CMS’ price transparency rule requires hospitals to publish a consumer-friendly display and machine-readable file of their standard charges for what the regulator calls “shoppable services.” However, complying with the requirements won’t be enough for hospital leaders looking to derive maximum value from these efforts.
Savvy hospital revenue cycle leaders are taking advantage of new rules requiring hospitals to post previously confidential data on the prices they charge for shoppable services. Combined with reimbursement benchmarking, this new data set can improve gross charges, hospital profits, and net revenue yield.
The challenge is that the data sets could be more organized, consistent, and often easier to interpret. Crucial information, such as the contracting method and payer class, must be included. Moreover, the lack of machine-readable formats makes it challenging to collate, clean, and analyze this price transparency data set for its intended purpose.
Furthermore, whether patients will utilize these tools to shop around is still being determined. This is especially true given that physician referrals still strongly influence patient choice, and many health plans are not transparent about reimbursement terms.
New Growth Opportunities
As regulatory demands around price transparency become more stringent, healthcare leaders must rethink revenue growth strategies. Those who can make this transition successfully will be rewarded with an opportunity to drive organic revenue growth.
Savvy hospitals are taking advantage of new legislation and leveraging the available data with better hospital profit margins. They’re building a capability to analyze competitor pricing for shoppable services, adjusting their gross charges to optimize their revenue yield, and ensuring that their charge description master (CDM) is defensible.
Hospitals are also gaining visibility into their payers’ negotiated rates, which can be useful during contract negotiations. They can then use this information to create pricing models to support their commercialization efforts while ensuring their rates align with the market.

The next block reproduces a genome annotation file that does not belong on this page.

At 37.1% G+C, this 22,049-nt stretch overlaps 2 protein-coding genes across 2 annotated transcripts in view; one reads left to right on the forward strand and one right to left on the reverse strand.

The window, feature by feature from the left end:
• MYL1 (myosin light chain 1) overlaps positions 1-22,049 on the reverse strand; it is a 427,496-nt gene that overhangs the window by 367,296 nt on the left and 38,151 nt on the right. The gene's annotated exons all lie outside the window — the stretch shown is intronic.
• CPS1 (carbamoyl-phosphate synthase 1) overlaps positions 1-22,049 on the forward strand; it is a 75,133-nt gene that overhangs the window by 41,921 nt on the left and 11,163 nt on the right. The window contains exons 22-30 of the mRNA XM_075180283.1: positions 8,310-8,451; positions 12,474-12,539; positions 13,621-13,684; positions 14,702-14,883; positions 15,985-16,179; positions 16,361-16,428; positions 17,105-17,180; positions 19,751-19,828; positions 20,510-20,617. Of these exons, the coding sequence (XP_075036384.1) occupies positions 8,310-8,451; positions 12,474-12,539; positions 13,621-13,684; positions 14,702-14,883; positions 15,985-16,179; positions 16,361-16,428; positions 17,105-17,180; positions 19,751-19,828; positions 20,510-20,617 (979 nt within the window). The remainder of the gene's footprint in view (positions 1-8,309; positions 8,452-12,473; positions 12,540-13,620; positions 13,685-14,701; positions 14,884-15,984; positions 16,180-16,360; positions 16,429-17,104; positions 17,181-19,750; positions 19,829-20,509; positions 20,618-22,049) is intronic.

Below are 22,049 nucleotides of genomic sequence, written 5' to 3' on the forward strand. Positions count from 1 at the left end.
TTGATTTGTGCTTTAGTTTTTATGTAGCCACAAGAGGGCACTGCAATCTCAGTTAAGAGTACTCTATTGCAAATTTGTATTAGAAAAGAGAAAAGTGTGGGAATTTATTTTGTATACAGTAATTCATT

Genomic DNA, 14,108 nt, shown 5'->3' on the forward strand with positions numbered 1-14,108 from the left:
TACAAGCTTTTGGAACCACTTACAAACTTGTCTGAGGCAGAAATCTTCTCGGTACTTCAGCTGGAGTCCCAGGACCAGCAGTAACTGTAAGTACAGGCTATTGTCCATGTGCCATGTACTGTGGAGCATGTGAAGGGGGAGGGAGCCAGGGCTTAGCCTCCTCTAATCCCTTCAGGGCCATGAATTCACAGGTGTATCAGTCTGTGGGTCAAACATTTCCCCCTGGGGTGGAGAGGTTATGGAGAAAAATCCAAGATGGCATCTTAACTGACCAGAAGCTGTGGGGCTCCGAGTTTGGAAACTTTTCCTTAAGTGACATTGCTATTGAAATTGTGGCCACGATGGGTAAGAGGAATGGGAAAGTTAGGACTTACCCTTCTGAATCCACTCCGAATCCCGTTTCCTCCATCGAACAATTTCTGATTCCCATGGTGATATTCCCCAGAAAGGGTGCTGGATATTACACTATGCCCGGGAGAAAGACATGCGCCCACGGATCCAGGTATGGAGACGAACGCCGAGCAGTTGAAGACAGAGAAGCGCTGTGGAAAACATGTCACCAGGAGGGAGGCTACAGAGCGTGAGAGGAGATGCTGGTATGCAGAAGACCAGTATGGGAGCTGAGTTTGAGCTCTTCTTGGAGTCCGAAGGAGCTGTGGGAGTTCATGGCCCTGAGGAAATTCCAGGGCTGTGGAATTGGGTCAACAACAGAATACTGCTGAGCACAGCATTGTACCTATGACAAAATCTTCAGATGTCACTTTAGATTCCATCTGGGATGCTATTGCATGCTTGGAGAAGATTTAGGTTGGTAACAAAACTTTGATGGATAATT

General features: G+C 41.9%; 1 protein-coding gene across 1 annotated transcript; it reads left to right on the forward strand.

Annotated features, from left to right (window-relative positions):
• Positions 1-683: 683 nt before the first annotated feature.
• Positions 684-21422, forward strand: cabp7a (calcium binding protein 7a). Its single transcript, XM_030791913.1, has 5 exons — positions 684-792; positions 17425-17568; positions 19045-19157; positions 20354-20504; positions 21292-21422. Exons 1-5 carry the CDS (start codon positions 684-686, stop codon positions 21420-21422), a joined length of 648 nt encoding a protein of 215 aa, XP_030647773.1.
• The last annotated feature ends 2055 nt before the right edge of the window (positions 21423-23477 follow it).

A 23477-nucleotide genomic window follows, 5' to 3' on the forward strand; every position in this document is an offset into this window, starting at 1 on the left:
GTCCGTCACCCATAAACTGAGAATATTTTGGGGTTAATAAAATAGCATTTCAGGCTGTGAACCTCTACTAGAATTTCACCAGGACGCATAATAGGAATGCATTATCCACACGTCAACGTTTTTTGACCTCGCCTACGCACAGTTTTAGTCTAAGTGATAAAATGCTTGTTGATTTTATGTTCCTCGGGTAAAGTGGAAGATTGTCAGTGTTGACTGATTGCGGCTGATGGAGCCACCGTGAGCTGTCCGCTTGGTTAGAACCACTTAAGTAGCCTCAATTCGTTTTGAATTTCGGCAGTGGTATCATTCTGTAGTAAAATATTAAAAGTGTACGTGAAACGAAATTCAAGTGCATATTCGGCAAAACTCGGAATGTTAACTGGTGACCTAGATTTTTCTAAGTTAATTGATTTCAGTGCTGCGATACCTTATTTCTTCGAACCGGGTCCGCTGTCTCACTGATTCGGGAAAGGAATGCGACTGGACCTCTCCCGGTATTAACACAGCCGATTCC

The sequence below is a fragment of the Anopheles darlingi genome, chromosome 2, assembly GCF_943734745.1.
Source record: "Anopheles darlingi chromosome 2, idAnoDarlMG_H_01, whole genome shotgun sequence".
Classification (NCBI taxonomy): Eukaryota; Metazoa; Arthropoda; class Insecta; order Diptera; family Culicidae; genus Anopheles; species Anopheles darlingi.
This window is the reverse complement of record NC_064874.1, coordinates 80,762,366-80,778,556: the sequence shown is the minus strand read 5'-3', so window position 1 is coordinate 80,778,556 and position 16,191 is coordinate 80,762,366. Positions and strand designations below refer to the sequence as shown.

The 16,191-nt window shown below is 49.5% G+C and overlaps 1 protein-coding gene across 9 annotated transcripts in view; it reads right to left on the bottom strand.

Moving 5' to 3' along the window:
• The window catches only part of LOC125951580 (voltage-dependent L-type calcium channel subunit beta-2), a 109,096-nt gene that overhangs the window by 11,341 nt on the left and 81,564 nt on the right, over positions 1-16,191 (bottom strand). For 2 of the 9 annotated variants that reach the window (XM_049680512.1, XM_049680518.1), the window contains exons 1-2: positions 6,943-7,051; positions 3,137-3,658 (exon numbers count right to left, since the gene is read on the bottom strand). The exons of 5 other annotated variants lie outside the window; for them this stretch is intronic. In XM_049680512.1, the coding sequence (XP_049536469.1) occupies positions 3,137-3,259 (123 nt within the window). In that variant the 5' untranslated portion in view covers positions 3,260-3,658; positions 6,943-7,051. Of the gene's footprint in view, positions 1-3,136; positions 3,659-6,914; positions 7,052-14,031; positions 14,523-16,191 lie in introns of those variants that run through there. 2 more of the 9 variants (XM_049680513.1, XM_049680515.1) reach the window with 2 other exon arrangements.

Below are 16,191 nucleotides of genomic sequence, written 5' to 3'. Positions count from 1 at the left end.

Incentives To Keep Patients In-Network
Since 2021, federal law has required most hospitals to publicly post negotiated rates for common procedures, allowing consumers to shop for care. However, the quality of this data varies considerably.
Many negotiated rate data sets could be clearer and understandable, making them easier for patients to utilize. The data also varies by the method used to calculate statistics (for example, calculating averages and medians based on a particular number of rates), which could introduce biases.
In addition to allowing patients to compare rates, the transparency rule gives providers valuable insight into competitors’ reimbursement rates, which can be used in negotiations and disputes. Nevertheless, many hospital leaders believe that the Trump administration’s push for price transparency creates confusion and could backfire.
Insurers have warned that hospitals will see their opportunities to raise prices, and they may choose to do so to compete with lower-priced competitors. This will result in a vicious cycle that could drive costs up rather than down.
Transparency aims to enable consumers to shop for care and promote competition. While these data sets are a welcome step in the right direction, making them useful for consumers and researchers remains challenging. Many of the hospital-sourced negotiated rate files need more consistency.
For example, they often contain multiple unique negotiated rates for the same revenue code (e.g., MRI) and do not follow the same formatting as payer-sourced files. Calculating statistics based on the number of negotiated rates reported may skew results.
This is because a hospital that reports more negotiated rates will count more heavily in the analysis than a hospital that provides less granular information in its files. This can sway the results of comparisons and impact how a hospital ranks in a given market.